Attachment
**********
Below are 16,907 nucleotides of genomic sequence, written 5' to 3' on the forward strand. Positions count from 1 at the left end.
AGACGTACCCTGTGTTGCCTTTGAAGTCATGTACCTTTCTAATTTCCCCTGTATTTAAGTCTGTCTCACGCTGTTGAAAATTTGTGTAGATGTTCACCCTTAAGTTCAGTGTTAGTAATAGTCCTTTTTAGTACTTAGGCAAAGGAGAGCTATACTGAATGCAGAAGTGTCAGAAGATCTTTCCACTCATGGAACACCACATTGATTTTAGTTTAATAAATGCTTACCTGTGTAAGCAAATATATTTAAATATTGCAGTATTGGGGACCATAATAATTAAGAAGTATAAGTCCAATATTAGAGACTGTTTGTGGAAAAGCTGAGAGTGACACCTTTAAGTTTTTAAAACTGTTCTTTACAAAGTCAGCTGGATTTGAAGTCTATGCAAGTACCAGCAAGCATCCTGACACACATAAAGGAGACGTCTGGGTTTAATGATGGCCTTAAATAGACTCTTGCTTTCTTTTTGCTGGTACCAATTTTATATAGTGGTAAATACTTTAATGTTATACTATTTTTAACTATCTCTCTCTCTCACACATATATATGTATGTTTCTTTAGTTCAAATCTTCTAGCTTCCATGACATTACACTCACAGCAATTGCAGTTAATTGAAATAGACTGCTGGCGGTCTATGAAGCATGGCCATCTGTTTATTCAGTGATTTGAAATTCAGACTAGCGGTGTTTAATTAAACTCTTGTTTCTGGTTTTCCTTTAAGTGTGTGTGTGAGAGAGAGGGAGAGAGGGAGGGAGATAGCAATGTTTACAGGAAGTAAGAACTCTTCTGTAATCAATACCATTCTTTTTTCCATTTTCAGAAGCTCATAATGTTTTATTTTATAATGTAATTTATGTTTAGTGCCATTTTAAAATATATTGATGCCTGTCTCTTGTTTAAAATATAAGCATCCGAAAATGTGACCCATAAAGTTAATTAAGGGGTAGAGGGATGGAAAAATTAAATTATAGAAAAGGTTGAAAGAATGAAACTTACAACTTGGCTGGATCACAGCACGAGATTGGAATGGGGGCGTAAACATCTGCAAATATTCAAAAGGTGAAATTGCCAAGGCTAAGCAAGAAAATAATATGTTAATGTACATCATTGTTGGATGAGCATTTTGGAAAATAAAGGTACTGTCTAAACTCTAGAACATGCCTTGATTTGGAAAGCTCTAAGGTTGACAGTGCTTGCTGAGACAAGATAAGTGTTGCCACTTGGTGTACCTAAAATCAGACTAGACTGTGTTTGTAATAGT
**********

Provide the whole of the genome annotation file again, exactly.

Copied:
Below are 16,907 nucleotides of genomic sequence, written 5' to 3' on the forward strand. Positions count from 1 at the left end.
AGACGTACCCTGTGTTGCCTTTGAAGTCATGTACCTTTCTAATTTCCCCTGTATTTAAGTCTGTCTCACGCTGTTGAAAATTTGTGTAGATGTTCACCCTTAAGTTCAGTGTTAGTAATAGTCCTTTTTAGTACTTAGGCAAAGGAGAGCTATACTGAATGCAGAAGTGTCAGAAGATCTTTCCACTCATGGAACACCACATTGATTTTAGTTTAATAAATGCTTACCTGTGTAAGCAAATATATTTAAATATTGCAGTATTGGGGACCATAATAATTAAGAAGTATAAGTCCAATATTAGAGACTGTTTGTGGAAAAGCTGAGAGTGACACCTTTAAGTTTTTAAAACTGTTCTTTACAAAGTCAGCTGGATTTGAAGTCTATGCAAGTACCAGCAAGCATCCTGACACACATAAAGGAGACGTCTGGGTTTAATGATGGCCTTAAATAGACTCTTGCTTTCTTTTTGCTGGTACCAATTTTATATAGTGGTAAATACTTTAATGTTATACTATTTTTAACTATCTCTCTCTCTCACACATATATATGTATGTTTCTTTAGTTCAAATCTTCTAGCTTCCATGACATTACACTCACAGCAATTGCAGTTAATTGAAATAGACTGCTGGCGGTCTATGAAGCATGGCCATCTGTTTATTCAGTGATTTGAAATTCAGACTAGCGGTGTTTAATTAAACTCTTGTTTCTGGTTTTCCTTTAAGTGTGTGTGTGAGAGAGAGGGAGAGAGGGAGGGAGATAGCAATGTTTACAGGAAGTAAGAACTCTTCTGTAATCAATACCATTCTTTTTTCCATTTTCAGAAGCTCATAATGTTTTATTTTATAATGTAATTTATGTTTAGTGCCATTTTAAAATATATTGATGCCTGTCTCTTGTTTAAAATATAAGCATCCGAAAATGTGACCCATAAAGTTAATTAAGGGGTAGAGGGATGGAAAAATTAAATTATAGAAAAGGTTGAAAGAATGAAACTTACAACTTGGCTGGATCACAGCACGAGATTGGAATGGGGGCGTAAACATCTGCAAATATTCAAAAGGTGAAATTGCCAAGGCTAAGCAAGAAAATAATATGTTAATGTACATCATTGTTGGATGAGCATTTTGGAAAATAAAGGTACTGTCTAAACTCTAGAACATGCCTTGATTTGGAAAGCTCTAAGGTTGACAGTGCTTGCTGAGACAAGATAAGTGTTGCCACTTGGTGTACCTAAAATCAGACTAGACTGTGTTTGTAATAGT